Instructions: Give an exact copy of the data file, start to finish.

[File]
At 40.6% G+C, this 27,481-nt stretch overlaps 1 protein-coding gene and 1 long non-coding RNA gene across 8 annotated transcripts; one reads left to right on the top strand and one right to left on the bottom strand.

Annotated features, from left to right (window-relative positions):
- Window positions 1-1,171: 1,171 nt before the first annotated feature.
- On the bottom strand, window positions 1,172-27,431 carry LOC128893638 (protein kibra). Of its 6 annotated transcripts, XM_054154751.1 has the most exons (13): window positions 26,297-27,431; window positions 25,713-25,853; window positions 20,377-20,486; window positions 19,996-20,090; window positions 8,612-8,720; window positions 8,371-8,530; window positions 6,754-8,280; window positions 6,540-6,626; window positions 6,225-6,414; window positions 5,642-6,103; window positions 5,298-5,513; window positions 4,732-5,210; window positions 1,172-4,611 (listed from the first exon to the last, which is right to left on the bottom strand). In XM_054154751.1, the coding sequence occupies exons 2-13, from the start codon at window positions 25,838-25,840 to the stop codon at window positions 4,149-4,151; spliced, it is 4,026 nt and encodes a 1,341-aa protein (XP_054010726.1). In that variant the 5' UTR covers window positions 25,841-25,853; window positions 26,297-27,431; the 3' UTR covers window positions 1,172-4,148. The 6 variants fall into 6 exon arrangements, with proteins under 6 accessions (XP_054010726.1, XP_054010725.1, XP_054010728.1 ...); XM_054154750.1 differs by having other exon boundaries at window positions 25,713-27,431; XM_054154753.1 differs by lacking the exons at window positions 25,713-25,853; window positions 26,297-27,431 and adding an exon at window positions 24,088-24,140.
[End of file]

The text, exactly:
At 40.6% G+C, this 27,481-nt stretch overlaps 1 protein-coding gene and 1 long non-coding RNA gene across 8 annotated transcripts; one reads left to right on the top strand and one right to left on the bottom strand.

Annotated features, from left to right (window-relative positions):
- Window positions 1-1,171: 1,171 nt before the first annotated feature.
- On the bottom strand, window positions 1,172-27,431 carry LOC128893638 (protein kibra). Of its 6 annotated transcripts, XM_054154751.1 has the most exons (13): window positions 26,297-27,431; window positions 25,713-25,853; window positions 20,377-20,486; window positions 19,996-20,090; window positions 8,612-8,720; window positions 8,371-8,530; window positions 6,754-8,280; window positions 6,540-6,626; window positions 6,225-6,414; window positions 5,642-6,103; window positions 5,298-5,513; window positions 4,732-5,210; window positions 1,172-4,611 (listed from the first exon to the last, which is right to left on the bottom strand). In XM_054154751.1, the coding sequence occupies exons 2-13, from the start codon at window positions 25,838-25,840 to the stop codon at window positions 4,149-4,151; spliced, it is 4,026 nt and encodes a 1,341-aa protein (XP_054010726.1). In that variant the 5' UTR covers window positions 25,841-25,853; window positions 26,297-27,431; the 3' UTR covers window positions 1,172-4,148. The 6 variants fall into 6 exon arrangements, with proteins under 6 accessions (XP_054010726.1, XP_054010725.1, XP_054010728.1 ...); XM_054154750.1 differs by having other exon boundaries at window positions 25,713-27,431; XM_054154753.1 differs by lacking the exons at window positions 25,713-25,853; window positions 26,297-27,431 and adding an exon at window positions 24,088-24,140.